Competition law is a law that promotes or seeks to maintain market competition by regulating anti-competitive conduct by companies.
Competition is, in general, a contest or rivalry between two or more organisms, animals, individuals, economic groups or social groups, etc., for territory, a niche, for resources, goods, for mates, for prestige, recognition, for awards, for group or social status, or for leadership and profit.
In economics, "competition" is the rivalry among sellers trying to achieve such goals as increasing profits, market share, and sales volume by varying the elements of the marketing mix: price, product, distribution, and promotion.
Anti-competitive practices are business, government or religious practices that prevent or reduce competition in a market.
Understanding competition law Chapter 2 - Cartels by OFTcorporate
Competition law is implemented through public and private enforcement.
Understanding competition law Chapter 1 - Dawn raid by OFTcorporate
Competition law is known as anti-trust law in the United States, and as anti-monopoly law in China and Russia.
The United States of America, commonly referred to as the United States or America, is a federal republic composed of 50 states, a federal district, five major self-governing territories, and various possessions.
A monopoly exists when a specific person or enterprise is the only supplier of a particular commodity.
China, officially the People's Republic of China, is a unitary sovereign state in East Asia.
In previous years it has been known as trade practices law in the United Kingdom and Australia.
Australia, officially the Commonwealth of Australia, is a country comprising the mainland of the Australian continent, the island of Tasmania and numerous smaller islands.
The United Kingdom of Great Britain and Northern Ireland, commonly known as the United Kingdom or Britain, is a sovereign country in western Europe.
In the European Union, it is referred to as both antitrust and competition law.
The European Union is a politico-economic union of 28 member states that are located primarily in Europe.
The history of competition law reaches back to the Roman Empire.
The Roman Empire was the post-Roman Republic period of the ancient Roman civilization, characterized by government headed by emperors and large territorial holdings around the Mediterranean Sea in Europe, Africa and Asia.
The business practices of market traders, guilds and governments have always been subject to scrutiny, and sometimes severe sanctions.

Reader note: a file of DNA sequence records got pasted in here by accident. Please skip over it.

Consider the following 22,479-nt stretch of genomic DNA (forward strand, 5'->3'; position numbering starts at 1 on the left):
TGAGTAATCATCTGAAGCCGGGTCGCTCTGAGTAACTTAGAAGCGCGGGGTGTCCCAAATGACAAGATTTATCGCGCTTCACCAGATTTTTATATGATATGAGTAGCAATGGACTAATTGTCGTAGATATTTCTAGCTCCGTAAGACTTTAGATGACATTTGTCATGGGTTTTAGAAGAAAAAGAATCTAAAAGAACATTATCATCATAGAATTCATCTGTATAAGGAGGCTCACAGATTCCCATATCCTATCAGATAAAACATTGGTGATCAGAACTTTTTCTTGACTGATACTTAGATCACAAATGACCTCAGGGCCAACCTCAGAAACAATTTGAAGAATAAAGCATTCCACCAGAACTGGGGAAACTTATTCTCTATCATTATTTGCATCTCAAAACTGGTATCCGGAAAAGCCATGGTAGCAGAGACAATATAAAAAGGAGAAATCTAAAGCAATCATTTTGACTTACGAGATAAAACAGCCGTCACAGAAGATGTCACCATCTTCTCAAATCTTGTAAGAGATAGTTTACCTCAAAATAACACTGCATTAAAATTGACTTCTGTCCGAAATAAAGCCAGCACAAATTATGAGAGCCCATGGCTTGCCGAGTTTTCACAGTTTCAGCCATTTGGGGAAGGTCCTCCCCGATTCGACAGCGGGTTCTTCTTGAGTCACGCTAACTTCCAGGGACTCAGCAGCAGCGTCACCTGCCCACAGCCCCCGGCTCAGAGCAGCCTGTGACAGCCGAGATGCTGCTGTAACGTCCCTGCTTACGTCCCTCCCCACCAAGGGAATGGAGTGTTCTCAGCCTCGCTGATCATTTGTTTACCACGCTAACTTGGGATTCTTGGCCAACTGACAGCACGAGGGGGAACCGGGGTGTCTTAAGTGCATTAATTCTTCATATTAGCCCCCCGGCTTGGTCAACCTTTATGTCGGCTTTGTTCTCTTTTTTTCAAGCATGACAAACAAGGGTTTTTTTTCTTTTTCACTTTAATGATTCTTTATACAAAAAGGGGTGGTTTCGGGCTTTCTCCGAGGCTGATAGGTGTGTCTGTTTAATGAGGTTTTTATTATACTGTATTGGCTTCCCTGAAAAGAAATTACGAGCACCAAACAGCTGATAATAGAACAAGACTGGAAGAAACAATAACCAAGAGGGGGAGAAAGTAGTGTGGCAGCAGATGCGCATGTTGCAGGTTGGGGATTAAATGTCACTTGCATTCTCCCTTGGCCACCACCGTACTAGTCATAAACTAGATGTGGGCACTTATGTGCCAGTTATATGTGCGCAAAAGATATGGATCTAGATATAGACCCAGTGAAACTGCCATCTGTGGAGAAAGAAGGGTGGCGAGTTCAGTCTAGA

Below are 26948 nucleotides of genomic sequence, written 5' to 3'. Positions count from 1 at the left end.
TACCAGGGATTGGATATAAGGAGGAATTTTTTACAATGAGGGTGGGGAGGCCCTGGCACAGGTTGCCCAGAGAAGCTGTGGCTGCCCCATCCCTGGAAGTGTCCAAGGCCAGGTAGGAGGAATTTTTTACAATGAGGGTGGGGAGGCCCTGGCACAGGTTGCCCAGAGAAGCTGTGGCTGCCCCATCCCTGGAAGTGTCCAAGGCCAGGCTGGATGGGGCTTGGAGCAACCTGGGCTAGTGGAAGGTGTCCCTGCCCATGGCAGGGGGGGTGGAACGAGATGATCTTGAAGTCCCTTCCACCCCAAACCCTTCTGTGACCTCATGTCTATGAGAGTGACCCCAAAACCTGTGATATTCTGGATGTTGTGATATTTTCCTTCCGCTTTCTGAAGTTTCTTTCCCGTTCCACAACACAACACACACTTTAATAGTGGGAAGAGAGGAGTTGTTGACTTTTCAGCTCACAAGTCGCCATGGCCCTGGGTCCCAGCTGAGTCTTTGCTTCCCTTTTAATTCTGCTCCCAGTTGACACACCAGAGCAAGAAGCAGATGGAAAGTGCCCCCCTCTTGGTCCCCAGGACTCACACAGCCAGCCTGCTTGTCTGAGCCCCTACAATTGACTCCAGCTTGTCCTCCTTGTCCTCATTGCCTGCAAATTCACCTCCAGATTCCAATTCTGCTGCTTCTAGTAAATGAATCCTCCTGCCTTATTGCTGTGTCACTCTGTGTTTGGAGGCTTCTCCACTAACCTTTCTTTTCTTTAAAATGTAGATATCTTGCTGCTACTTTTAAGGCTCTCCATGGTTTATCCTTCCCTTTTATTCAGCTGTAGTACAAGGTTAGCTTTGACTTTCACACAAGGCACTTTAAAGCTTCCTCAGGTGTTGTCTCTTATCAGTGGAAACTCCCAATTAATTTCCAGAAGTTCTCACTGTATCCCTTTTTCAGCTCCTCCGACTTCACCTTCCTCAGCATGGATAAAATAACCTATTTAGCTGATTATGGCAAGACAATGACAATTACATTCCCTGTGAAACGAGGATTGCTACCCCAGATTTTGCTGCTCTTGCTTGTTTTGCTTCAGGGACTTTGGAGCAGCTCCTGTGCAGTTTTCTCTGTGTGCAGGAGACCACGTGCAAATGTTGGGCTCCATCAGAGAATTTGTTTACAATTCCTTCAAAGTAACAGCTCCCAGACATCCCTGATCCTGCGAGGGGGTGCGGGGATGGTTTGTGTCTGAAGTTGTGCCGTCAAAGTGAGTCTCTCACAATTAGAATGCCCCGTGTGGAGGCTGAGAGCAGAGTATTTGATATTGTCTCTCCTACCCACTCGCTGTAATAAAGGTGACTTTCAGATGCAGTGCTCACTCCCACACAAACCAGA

Guilds were and are associations of artisans or merchants who control the practice of their craft in a particular town.
Since the 20th century, competition law has become global.
The two largest and most influential systems of competition regulation are United States antitrust law and European Union competition law.
European competition law promotes the maintenance of competition within the European Union by regulating anti-competitive conduct by companies to ensure that they do not create cartels and monopolies that would damage the interests of society.
United States antitrust law is a collection of federal and state government laws that regulates the conduct and organization of business corporations, generally to promote fair competition for the benefit of consumers.
National and regional competition authorities across the world have formed international support and enforcement networks.
Modern competition law has historically evolved on a country level to promote and maintain fair competition in markets principally within the territorial boundaries of nation-states.
A nation state is a type of state that joins the political entity of a state to the cultural entity of a nation, from which it aims to derive its political legitimacy to rule and potentially its status as a sovereign state.
National competition law usually does not cover activity beyond territorial borders unless it has significant effects at nation-state level.
Countries may allow for extraterritorial jurisdiction in competition cases based on so-called effects doctrine.
Extraterritorial jurisdiction is the legal ability of a government to exercise authority beyond its normal boundaries.
The protection of international competition is governed by international competition agreements.
In 1945, during the negotiations preceding the adoption of the General Agreement on Tariffs and Trade in 1947, limited international competition obligations were proposed within the Charter for an International Trade Organisation.
General Agreement on Tariffs and Trade was a legal agreement between many countries, whose overall purpose was to promote international trade by reducing or eliminating trade barriers such as tariffs or quotas.
These obligations were not included in GATT, but in 1994, with the conclusion of the Uruguay Round of GATT Multilateral Negotiations, the World Trade Organization was created.
The Uruguay Round was the 8th round of multilateral trade negotiations conducted within the framework of the General Agreement on Tariffs and Trade, spanning from 1986 to 1994 and embracing 123 countries as "contracting parties".
The Agreement Establishing the WTO included a range of limited provisions on various cross-border competition issues on a sector specific basis.